This past Saturday, 25 American troops died in Iraq. It was the third worst day in the history of the so-called war. The unofficial death toll is now at 3,054. Last week, in a televised interview, President Bush referred to Iraq as a â€œcracked egg.â€ The same week, Iraqâ€™s Prime Minister al-Maliki accused both Bush and Condoleezza Rice of making comments that aided terrorists.
Welcome to reality 2007! If Timothy Leary were still alive, heâ€™d find dropping acid a redundancy.
Appearing with Jim Lehrer on PBSâ€™s â€œNewsHour,â€ Bush gave an interview that, if nothing else, made his â€œ60 Minutesâ€ appearance seem vaguely sane. When told that 35 Iraqis were killed on the day of the sit-down, Bush theorized: â€œLook, death is terrible.â€
At one point during the interview, Lehrer compared the results of the American Iraqi invasion as a â€œbroken egg,â€ with the U.S. now saying â€œOkay, Iraqis, itâ€™s your problem. You put the egg back together, and if you donâ€™t do it quickly and you donâ€™t do it well, then weâ€™ll get the hell out.â€
This comparison brought out an amazing example of statesman-like eloquence from Bush. â€œYeah, you know, thatâ€™s an interesting question. I donâ€™t quite view it as the broken egg. I view it as the cracked eggâ€¦â€
â€œCracked egg?â€ Lehrer replied, willing his head not to explode.
Bush felt the suicidal impulse to go on. â€œâ€“ that - where we still have a chance to move beyond the broken egg. And I thought long and hard about the decision, Jim. Obviously itâ€™s a big decision for this theater in the war on terror, and you know, if I didnâ€™t believe we could keep the egg from fully cracking, I wouldnâ€™t ask 21,000 kids - additional kids to go into Iraq to reinforce those troops that are there.â€
Uh, when he starts talking about â€œhash brownsâ€ on the Iraqi griddle, itâ€™s time to call it a day. He also might want to consider reading â€œHumpty Dumptyâ€ when heâ€™s finally done with â€œMy Pet Goat.â€
Bush, referring to Saddam Husseinâ€™s audience participation hanging as well as two subsequent botch-jobs, ruminated: â€œYou know, I was pleased with the trials they got; I was disappointed and felt like they fumbled the - particularly the Saddam Hussein - execution. It reinforced doubts in peopleâ€™s minds that the Maliki government and the unity government of Iraq is a serious government, and - which makes it harder for me to make the case to the American people that this is a government that does want to unify the country and move forward.â€
Fortunately, at this point, Bush resisted the urge to put on The Mad Hatterâ€™s top hat and sing â€œA very merry un-birthday to youâ€ to Lehrer.
When asked if the hangings produced a bad message about the Iraqi government, Bush said: â€œWell, the message is that itâ€™s a confusing message. It basically says to people, look, you conducted a trial and gave Saddam justice that he didnâ€™t give to others. But then, when it came to execute him, it looked like it was kind of a revenge killing. And it sent a mixed signal to the American people and the people around the world. And it just goes to show that this is a government that has still got some maturation to do.â€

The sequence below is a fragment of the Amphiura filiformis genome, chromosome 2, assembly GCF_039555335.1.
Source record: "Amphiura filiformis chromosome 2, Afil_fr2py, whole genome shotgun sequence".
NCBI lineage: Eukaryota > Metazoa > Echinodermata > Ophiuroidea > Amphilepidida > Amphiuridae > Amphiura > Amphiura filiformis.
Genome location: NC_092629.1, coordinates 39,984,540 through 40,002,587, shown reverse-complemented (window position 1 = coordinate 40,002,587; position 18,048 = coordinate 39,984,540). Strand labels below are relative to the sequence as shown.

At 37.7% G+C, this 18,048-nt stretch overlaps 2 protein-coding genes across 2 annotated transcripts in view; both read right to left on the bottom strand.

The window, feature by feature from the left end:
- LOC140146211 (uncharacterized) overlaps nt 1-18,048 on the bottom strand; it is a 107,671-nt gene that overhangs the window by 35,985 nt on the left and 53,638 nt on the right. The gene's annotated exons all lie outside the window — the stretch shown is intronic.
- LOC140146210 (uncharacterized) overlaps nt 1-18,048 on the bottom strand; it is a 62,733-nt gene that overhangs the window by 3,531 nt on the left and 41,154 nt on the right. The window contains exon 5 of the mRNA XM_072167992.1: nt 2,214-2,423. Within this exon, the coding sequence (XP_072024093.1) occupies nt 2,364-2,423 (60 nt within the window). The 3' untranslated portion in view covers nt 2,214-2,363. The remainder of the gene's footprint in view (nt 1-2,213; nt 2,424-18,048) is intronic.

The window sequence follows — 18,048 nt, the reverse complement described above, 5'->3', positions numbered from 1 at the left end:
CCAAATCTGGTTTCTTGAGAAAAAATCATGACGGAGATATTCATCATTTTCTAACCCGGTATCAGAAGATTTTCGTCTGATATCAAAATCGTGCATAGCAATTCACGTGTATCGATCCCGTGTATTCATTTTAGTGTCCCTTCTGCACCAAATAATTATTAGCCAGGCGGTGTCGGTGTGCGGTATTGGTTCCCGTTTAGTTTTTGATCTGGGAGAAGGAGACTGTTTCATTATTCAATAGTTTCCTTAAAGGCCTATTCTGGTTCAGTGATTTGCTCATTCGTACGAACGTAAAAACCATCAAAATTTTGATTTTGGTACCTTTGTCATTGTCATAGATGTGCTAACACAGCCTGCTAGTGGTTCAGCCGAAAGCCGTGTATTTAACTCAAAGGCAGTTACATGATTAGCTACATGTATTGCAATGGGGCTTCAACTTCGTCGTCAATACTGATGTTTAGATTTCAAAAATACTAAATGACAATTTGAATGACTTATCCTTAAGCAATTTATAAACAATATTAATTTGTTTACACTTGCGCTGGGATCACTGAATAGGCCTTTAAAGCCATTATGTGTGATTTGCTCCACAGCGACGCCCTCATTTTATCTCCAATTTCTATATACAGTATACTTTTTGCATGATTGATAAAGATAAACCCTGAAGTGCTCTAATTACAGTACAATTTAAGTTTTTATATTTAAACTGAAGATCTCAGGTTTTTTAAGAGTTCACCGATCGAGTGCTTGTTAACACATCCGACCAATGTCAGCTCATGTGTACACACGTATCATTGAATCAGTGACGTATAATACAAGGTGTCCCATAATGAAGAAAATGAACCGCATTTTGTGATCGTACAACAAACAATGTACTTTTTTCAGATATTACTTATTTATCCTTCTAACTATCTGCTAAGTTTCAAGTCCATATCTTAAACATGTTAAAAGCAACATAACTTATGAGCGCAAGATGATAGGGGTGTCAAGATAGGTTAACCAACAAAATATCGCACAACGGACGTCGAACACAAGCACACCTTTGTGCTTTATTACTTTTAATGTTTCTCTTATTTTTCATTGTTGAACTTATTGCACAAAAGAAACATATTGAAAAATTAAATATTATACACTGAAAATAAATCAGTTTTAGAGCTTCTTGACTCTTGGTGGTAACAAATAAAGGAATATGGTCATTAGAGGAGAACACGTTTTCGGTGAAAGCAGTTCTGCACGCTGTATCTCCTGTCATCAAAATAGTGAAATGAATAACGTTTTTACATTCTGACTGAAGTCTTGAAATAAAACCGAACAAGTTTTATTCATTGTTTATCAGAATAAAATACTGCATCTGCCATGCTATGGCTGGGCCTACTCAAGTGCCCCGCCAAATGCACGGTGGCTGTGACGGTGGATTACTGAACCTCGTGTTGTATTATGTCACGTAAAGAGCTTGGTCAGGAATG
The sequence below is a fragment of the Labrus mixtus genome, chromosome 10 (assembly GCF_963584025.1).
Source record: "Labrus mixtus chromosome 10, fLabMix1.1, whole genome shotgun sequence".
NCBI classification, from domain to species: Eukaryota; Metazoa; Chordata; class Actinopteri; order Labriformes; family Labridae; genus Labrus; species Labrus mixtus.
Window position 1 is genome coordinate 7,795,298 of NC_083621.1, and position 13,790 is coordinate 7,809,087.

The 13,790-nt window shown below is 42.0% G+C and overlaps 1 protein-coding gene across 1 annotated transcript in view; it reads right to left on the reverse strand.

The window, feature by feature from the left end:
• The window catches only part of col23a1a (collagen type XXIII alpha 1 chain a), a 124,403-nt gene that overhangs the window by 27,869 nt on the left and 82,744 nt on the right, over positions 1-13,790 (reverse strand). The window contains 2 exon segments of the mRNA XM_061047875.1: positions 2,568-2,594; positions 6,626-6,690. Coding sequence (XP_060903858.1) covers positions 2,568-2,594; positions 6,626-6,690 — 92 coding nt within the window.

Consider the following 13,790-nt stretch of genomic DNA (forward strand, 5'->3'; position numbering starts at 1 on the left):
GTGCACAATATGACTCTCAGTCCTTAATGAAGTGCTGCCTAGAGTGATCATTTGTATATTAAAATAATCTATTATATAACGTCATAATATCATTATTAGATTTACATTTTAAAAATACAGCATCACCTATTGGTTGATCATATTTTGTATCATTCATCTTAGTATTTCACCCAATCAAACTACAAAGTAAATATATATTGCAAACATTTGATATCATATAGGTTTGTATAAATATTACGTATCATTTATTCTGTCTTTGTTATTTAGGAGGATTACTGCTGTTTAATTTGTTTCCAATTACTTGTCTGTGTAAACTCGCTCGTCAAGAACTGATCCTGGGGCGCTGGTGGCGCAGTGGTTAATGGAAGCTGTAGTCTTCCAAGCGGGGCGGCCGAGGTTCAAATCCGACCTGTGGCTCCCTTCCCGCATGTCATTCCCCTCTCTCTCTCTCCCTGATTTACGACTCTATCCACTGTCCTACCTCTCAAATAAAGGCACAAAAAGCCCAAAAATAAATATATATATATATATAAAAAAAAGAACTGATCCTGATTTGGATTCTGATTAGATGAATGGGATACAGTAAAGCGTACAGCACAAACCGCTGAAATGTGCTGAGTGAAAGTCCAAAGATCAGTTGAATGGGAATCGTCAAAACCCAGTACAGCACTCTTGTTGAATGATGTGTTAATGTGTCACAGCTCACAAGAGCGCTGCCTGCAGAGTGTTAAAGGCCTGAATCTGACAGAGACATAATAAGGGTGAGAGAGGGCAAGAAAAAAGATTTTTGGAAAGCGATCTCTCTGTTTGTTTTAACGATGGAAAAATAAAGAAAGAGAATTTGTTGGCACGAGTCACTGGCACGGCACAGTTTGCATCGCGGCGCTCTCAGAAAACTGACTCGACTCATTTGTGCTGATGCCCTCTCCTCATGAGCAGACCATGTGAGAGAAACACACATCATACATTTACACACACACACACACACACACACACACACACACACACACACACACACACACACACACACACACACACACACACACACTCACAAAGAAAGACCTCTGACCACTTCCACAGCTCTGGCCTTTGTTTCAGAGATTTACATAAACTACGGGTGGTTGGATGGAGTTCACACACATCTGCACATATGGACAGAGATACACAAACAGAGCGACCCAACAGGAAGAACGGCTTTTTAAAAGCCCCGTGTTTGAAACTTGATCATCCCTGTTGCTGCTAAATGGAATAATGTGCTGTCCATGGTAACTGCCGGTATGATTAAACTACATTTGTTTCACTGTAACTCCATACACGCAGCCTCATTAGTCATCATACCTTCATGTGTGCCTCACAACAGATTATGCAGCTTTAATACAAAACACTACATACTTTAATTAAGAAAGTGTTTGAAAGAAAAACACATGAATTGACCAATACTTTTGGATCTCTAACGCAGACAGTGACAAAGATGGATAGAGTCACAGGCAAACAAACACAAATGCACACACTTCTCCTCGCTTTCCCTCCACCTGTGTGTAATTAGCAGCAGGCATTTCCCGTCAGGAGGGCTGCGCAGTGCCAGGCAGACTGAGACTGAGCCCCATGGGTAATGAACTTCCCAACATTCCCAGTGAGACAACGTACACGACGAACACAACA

The words â€œmaturationâ€ and â€œBushâ€ seem jarring when read together, donâ€™t they?
For some reason, Iâ€™m reminded, at this juncture, of an old Tennessee Ernie Ford joke. When a bumpkin is confronted by the math lesson of â€œPi R Squared,â€ he responds: â€œYâ€™er wrong. Pie are round. Cornbread are square.â€
Which brings us back to Dubya.
Showing a knack for taking the most complex of situations and whittling them down to toothpick status, Bush responded to a Lehrer remark stating that only military families are actually experiencing any sacrifice in this alleged war, with a blithe: â€œWell, you know, I think a lot of people are in this fight. I mean, they sacrifice peace of mind when they see the terrible images of violence on TV every night. We got a fantastic economy here in the United States. But yet when you think about the psychology of the country, it is somewhat down because of this war.â€
Bushâ€™s remarkable ability of ignoring the truth and going into â€œtotal disconnectâ€ mode reminds me of his motherâ€™s comment at the outset of the illegal invasion when, on national television, she remarked: â€œBut why should we hear about body bags, and deaths, and how many â€” Itâ€™s not relevant. So, why should I waste my beautiful mind on something like that?â€
Once Dubya was done portraying the plight of the TV-tortured American populace, he grinded gears and returned to an area heâ€™s more comfortable with: danged dollurs â€˜nâ€™ scents.
â€œNow, here in Washington when I say, â€˜What do you mean by that?â€™ (people not sacrificing enough) they say, â€˜Well, why donâ€™t you raise their taxes; thatâ€™ll cause there to be a sacrifice.â€™ I strongly oppose that. If thatâ€™s the kind of sacrifice people are talking about, Iâ€™m not for it because raising taxes will hurt this growing economy. And one thing we want during this war on terror is for people to feel like their lifeâ€™s moving on, that theyâ€™re able to make a living and send their kids to college and put more money on the table.â€
This particular example of â€œstraw man cynicismâ€ produced the following exchange on â€œCountdownâ€ between host Keith Olberman and guest Jonathan Alter, Senior Editor of â€œNewsweek.â€
OLBERMANN: â€œWell, letâ€˜s start with Mr. Bush on sacrifice. And one is almost speechless at the presidentâ€˜s bungle of disconnects sometime. But to equate deaths, just the 3,000-plus American deaths, to a loss of peace of mind at home, is this the new low-end measure of his tone-deafness?â€